10. G. Li, M. Kozanek, A. Hosseini, F. Liu, S. K. Van de Velde, and H. E. Rubash, “New fluoroscopic imaging technique for investigation of 6DOF knee kinematics during treadmill gait,” Journal of Orthopaedic Surgery and Research, vol. 4, no. 1, pp. 1–5, 2009. View at Publisher · View at Google Scholar · View at Scopus
  11. M. R. Torry, K. B. Shelburne, D. S. Peterson et al., “Knee kinematic profiles during drop landings: a biplane fluoroscopy study,” Medicine and Science in Sports and Exercise, vol. 43, no. 3, pp. 533–541, 2011. View at Publisher · View at Google Scholar · View at Scopus
  12. P. Beillas, G. Papaioannou, S. Tashman, and K. H. Yang, “A new method to investigate in vivo knee behavior using a finite element model of the lower limb,” Journal of Biomechanics, vol. 37, no. 7, pp. 1019–1030, 2004. View at Publisher · View at Google Scholar · View at Scopus
  13. J. M. Deneweth, M. J. Bey, S. G. McLean, T. R. Lock, P. A. Kolowich, and S. Tashman, “Tibiofemoral joint kinematics of the anterior cruciate ligament-reconstructed knee during a single-legged hop landing,” The American Journal of Sports Medicine, vol. 38, no. 9, pp. 1820–1828, 2010. View at Publisher · View at Google Scholar · View at Scopus
  14. M. Kozanek, A. Hosseini, S. K. V. de Velde et al., “Kinematic evaluation of the step-up exercise in anterior cruciate ligament deficiency,” Clinical biomechanics, vol. 26, no. 9, pp. 950–954, 2011. View at Publisher · View at Google Scholar · View at Scopus
  15. K. Li, L. Zheng, S. Tashman, and X. Zhang, “The inaccuracy of surface-measured model-derived tibiofemoral kinematics,” Journal of Biomechanics, vol. 45, no. 15, pp. 2719–2723, 2012. View at Publisher · View at Google Scholar · View at Scopus
  16. C. Reinschmidt, Three-dimensional tibiocalcaneal and tibiofemoral kinematics during human locomotion - measured with external and bone markers, Ph.D. thesis, University of Calgary, 1996.
  17. S. Tashman, P. Kolowich, D. Collon, K. Anderson, and W. Anderst, “Dynamic function of the ACL-reconstructed knee during running,” Clinical Orthopaedics and Related Research, vol. 454, pp. 66–73, 2007. View at Publisher · View at Google Scholar · View at Scopus
  18. D. L. Miranda, M. J. Rainbow, J. J. Crisco, and B. C. Fleming, “Kinematic differences between optical motion capture and biplanar videoradiography during a jump–cut maneuver,” Journal of Biomechanics, vol. 46, no. 3, pp. 1–8, 2013. View at Publisher · View at Google Scholar · View at Scopus
  19. S. Tashman and W. Anderst, “In-vivo measurement of dynamic joint motion using high speed biplane radiography and CT: application to canine ACL deficiency,” Journal of Biomechanical Engineering, vol. 125, no. 2, pp. 238–245, 2003. View at Publisher · View at Google Scholar · View at Scopus
  20. M. J. Ackerman, “The visible human project,” Journal of Biocommunication, vol. 18, no. 2, 14 pages, 1991. View at Google Scholar
  21. R. M. A. Al-Dirini, D. Thewlis, and G. Paul, “A comprehensive literature review of the pelvis and the lower extremity FE human models under quasi-static conditions,” Work, vol. 41, Supplement 1, pp. 4218–4229, 2012. View at Publisher · View at Google Scholar · View at Scopus
  22. M. Viceconti, D. Testi, F. Taddei, S. Martelli, G. J. Clapworthy, and S. V. S. Jan, “Biomechanics modeling of the musculoskeletal apparatus: status and key issues,” Proceedings of the IEEE, vol. 94, no. 4, pp. 725–739, 2006. View at Publisher · View at Google Scholar · View at Scopus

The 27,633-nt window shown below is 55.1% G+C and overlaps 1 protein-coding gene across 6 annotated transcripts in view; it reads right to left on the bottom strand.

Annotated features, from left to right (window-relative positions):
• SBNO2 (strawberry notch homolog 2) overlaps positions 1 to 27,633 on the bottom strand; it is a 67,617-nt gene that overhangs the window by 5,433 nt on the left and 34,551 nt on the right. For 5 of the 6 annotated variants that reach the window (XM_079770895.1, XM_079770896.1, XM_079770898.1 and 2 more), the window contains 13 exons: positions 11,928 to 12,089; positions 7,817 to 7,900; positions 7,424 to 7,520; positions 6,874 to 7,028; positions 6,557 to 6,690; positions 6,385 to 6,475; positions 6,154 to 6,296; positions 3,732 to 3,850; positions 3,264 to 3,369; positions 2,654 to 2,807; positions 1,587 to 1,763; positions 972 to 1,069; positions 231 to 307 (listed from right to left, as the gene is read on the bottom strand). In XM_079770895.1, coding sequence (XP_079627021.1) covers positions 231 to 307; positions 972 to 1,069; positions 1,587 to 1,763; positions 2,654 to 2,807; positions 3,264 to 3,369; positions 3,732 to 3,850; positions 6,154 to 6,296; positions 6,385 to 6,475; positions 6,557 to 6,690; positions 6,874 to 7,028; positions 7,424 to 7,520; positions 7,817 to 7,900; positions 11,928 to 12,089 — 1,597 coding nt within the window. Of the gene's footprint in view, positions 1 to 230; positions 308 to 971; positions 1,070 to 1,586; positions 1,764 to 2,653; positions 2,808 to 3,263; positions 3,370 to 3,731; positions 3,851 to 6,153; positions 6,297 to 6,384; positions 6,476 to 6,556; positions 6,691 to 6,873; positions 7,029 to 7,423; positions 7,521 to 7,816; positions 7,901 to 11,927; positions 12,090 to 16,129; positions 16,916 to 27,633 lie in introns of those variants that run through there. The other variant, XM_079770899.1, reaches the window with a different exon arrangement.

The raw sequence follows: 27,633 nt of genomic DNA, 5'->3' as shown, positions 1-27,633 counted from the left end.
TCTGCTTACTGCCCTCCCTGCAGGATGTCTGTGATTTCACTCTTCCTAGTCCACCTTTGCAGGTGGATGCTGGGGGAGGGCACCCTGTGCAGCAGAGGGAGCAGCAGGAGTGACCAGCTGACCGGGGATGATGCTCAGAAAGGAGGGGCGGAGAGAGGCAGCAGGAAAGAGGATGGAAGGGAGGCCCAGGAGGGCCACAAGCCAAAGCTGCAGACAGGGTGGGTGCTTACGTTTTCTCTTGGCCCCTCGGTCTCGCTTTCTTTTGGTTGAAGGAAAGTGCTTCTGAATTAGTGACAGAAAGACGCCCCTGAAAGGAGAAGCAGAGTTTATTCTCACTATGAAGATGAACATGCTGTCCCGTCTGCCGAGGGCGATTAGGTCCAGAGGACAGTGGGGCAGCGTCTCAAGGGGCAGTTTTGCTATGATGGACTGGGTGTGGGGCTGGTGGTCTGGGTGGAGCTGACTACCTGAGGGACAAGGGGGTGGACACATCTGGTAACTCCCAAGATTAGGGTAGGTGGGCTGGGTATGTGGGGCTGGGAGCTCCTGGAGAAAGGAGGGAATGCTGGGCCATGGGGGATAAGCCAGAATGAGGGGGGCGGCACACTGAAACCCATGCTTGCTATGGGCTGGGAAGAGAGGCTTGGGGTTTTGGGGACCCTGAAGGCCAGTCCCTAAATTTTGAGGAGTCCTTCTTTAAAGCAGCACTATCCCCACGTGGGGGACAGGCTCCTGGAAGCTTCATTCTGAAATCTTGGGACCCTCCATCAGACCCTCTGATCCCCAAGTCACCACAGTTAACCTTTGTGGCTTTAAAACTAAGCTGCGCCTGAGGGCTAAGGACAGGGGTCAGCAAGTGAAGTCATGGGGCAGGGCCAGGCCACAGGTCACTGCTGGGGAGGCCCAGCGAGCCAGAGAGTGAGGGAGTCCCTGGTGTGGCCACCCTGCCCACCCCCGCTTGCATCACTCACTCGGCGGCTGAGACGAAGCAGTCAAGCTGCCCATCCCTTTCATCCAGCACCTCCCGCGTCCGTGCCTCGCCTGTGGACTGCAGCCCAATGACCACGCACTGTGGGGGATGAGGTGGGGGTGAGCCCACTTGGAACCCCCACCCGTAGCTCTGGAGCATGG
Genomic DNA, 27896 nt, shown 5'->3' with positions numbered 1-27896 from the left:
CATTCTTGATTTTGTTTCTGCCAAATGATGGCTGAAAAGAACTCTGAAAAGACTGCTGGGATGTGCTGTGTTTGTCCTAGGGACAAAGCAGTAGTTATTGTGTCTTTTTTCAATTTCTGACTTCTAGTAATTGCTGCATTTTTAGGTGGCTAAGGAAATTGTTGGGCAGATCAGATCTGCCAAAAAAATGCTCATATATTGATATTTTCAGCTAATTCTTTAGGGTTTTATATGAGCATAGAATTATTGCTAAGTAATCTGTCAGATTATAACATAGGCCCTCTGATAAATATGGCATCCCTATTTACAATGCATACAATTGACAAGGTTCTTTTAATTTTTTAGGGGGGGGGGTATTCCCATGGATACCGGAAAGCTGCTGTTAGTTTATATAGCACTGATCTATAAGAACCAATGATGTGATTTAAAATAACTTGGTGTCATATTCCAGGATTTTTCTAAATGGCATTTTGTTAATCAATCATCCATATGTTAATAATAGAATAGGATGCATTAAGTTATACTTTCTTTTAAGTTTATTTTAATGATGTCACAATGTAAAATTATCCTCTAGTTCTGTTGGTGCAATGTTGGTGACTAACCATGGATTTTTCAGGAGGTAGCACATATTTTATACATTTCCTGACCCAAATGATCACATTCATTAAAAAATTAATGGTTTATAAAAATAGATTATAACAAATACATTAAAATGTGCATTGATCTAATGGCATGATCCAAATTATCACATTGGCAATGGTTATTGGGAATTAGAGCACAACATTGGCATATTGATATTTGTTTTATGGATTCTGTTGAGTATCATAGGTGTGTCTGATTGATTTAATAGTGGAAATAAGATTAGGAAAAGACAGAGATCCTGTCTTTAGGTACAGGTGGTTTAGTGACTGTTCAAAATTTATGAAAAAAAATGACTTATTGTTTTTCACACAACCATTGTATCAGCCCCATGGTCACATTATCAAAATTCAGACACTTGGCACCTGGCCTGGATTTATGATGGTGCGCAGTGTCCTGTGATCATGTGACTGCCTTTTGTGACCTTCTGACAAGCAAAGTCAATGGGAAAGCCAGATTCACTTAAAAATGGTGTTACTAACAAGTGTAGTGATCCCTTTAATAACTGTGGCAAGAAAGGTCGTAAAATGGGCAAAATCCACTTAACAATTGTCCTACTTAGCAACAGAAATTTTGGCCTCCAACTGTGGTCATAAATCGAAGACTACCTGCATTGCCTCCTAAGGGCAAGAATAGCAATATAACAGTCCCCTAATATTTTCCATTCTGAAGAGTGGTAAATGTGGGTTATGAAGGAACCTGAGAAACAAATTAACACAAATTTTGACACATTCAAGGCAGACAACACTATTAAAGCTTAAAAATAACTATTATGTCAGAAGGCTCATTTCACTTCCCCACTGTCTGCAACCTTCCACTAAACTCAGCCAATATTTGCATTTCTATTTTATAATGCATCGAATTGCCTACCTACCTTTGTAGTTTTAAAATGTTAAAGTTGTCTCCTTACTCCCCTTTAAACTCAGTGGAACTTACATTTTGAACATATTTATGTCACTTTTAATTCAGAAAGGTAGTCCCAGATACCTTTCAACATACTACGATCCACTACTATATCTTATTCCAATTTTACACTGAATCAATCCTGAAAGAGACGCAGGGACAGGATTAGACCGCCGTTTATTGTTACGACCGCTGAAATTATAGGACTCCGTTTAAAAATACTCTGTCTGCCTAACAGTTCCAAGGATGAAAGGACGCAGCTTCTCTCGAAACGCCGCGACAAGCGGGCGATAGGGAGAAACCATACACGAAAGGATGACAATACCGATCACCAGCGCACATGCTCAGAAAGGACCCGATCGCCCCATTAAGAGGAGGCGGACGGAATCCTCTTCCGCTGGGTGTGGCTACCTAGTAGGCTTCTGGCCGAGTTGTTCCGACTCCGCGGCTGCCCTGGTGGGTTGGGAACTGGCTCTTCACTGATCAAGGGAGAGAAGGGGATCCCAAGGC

23. J. L. Lewis and W. D. Lew, “A note on the description of articulating joint motion,” Journal of Biomechanics, vol. 10, no. 10, pp. 675–678, 1977. View at Publisher · View at Google Scholar · View at Scopus
  24. B. Michaud, M. I. Jackson, F. Prince, and M. S. Begon, “Can one angle be simply subtracted from another to determine range of motion in three-dimensional motion analysis?” Computer Methods in Biomechanics and Biomedical Engineering, vol. 17, no. 5, pp. 507–515, 2014. View at Publisher · View at Google Scholar · View at Scopus
  25. G. Desroches, L. Cheze, and R. Dumas, “Expression of joint moment in the joint coordinate system,” Journal of Biomechanical Engineering, vol. 132, no. 11, article 114503, 2010. View at Publisher · View at Google Scholar · View at Scopus
  26. L. Kaufman and P. J. Rousseeuw, “Partitioning around medoids (program PAM),” in Finding Groups in Data: an Introduction to Cluster Analysis, L. Kaufman and P. J. Rousseeuw, Eds., pp. 68–125, John Wiley & Sons, Inc., 1990. View at Publisher · View at Google Scholar
  27. R. Cailliet, “Knee pain and disability,” Medicine & Science in Sports & Exercise, vol. 24, no. 10, 1182 pages, 1992. View at Google Scholar
  28. M. R. Freeman and V. Pinskerova, “The movement of the normal tibio-femoral joint,” Journal of Biomechanics, vol. 38, no. 2, pp. 197–208, 2005. View at Publisher · View at Google Scholar · View at Scopus
  29. I. A. Kapandji, The physiology of the joints, Churchill Livingstone, London, 2010.
  30. P. N. Smith, K. M. Refshauge, and J. M. Scarvell, “Development of the concepts of knee kinematics,” Archives of Physical Medicine and Rehabilitation, vol. 84, no. 12, pp. 1895–1902, 2003. View at Publisher · View at Google Scholar · View at Scopus
  31. S. Martelli and V. Pinskerova, “The shapes of the tibial and femoral articular surfaces in relation to tibiofemoral movement,” Journal of Bone & Joint Surgery (Br), vol. 84, no. 4, pp. 607–613, 2002. View at Google Scholar
  32. T. A. Moro-oka, S. Hamai, H. Miura et al., “Dynamic activity dependence of in vivo normal knee kinematics,” Journal of Orthopaedic Research, vol. 26, no. 4, pp. 428–434, 2008. View at Publisher · View at Google Scholar · View at Scopus
  33. C. A. Myers, M. R. Torry, K. B. Shelburne et al., “In vivo tibiofemoral kinematics during 4 functional tasks of increasing demand using biplane fluoroscopy,” The American Journal of Sports Medicine, vol. 40, no. 1, pp. 170–178, 2012. View at Publisher · View at Google Scholar · View at Scopus
  34. C. J. Westphal, A. Schmitz, S. B. Reeder, and D. G. Thelen, “Load-dependent variations in knee kinematics measured with dynamic MRI,” Journal of Biomechanics, vol. 46, no. 12, pp. 2045–2052, 2013. View at Publisher · View at Google Scholar · View at Scopus
  35. D. D. Cook and D. J. Robertson, “The generic modeling fallacy: average biomechanical models often produce non-average results!,” Journal of Biomechanics, vol. 49, no. 15, pp. 3609–3615, 2016. View at Publisher · View at Google Scholar